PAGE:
March 12th, 2015

The Privacy of Regulators

By Emily Naphtal

Recently, the New York Times interviewed the “flip phone caucus”, a group of Senators that barely uses email. For many of these Senators, such as Charles Schumer (D, New York), Lindsey Graham (R, North Carolina), John McCain (R, Arizona), and Orrin Hatch, (R, Utah), this may just be a habit formed over many years of operating in the political world without email. However, the article concludes by lauding the foresight of these Senators – stating that not using email is “a very smart way to avoid embarrassment and possibly jail.”

This suggestion that individuals should “just opt out” of various trappings of modern technology if they want to maintain their privacy has been frequently advanced in discussions on U.S. consumer protection. For example, if a certain service provider such as Facebook updates its privacy policy, users theoretically have a choice to continue using the service or to discontinue their use. However, opt out is not a straight-forward policy for most consumers to understand or implement in a world of interconnected marketing agencies, data collection, and usage. The flip phone caucus Senators have aides to handle their various necessary electronic communications. Most Americans do not enjoy this privilege and must use the internet to fulfill their occupations as well as carry out personal commercial transactions and research.

Companies record and store information about individuals’ movements from webpage to webpage as they browse the internet. Some industry self regulating agencies such as the Network Advertising Initiative (NAI) offer the option to opt out of their customizing advertisement infrastructure. Just by visiting the NAI website, I discovered that 93 different NAI members currently track my internet usage through cookies in order to provide me with targeted advertising. While I can opt out of  “internet advertising delivered to [my] device via HTTP cookies,” my opt out through their trade organization covers neither non NAI members, nor the use of other technologies besides http cookies by NAI members. NAI states that a mechanism for opting out of these other tracking devices is in development. Also, critical to note, opting out of NAI members’ tracking does not affect the storing and sharing of information by various social networking or email services with which I elect to share how I am feeling, where I am going, and the identities of my friends.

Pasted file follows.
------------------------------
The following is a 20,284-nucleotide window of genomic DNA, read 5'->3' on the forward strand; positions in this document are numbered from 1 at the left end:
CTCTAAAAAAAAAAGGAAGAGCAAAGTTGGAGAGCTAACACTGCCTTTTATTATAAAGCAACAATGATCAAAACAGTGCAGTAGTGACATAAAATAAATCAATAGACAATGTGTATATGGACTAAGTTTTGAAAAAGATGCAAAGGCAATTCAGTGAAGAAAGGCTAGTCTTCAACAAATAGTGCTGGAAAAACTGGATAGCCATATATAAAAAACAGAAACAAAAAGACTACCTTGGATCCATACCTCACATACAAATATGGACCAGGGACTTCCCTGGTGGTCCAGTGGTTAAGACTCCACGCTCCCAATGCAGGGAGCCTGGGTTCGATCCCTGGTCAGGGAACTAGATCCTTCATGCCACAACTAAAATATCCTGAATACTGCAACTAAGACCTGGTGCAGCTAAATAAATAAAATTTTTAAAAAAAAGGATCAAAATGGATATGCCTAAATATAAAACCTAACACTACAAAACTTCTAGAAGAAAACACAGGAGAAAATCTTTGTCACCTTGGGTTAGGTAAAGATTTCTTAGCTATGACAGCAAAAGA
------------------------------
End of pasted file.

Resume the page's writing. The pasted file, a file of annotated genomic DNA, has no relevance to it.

A Time journalist recently discovered that opting out of online data collection required behavior that made her appear anti-social and even criminal. The goal of her experiment was to hide her pregnancy from the data collection “bots” on the internet. To accomplish this, she only paid for purchases with cash and prepaid gift cards, only visited baby related websites through Tor, a private browser that routes an individual’s traffic through foreign servers, and she attempted to convince all her acquaintances not to mention the pregnancy on social networking sites. She says this quest forced her into increasingly awkward interactions with family members and the wider world. She deleted an uncle from facebook after he mentioned her pregnancy in a message (which he mistakenly thought was private). And the corner store put her on a watch list for her abnormal purchasing behavior.

Lest consumers become too alarmed they should know that the law does adequately protect information about personal movie rentals. In 1987, a member of the media obtained Robert Bork’s video rental records and they surfaced as part of his contentious and ultimately unsuccessful Supreme Court nomination hearing. In response, Congress made it a crime to disclose video, DVD, and video game rentals without specific consumer consent. 18 U.S.C. § 2710. Companies such as Netflix are still fighting to change this law in order to integrate their products with social media websites.

Perhaps this strangely specific law sheds light on what must happen in order to safeguard the internet privacy of ordinary Americans. Members of Congress must feel that the current dragnet data collection regime threatens their own privacy, their own reputations, and their own jobs, just as they did with respect to movie rental information following the Bork hearing. Until that fated day arrives, Americans who value their privacy can attempt to follow the lead of the Senate’s flip-phone caucus.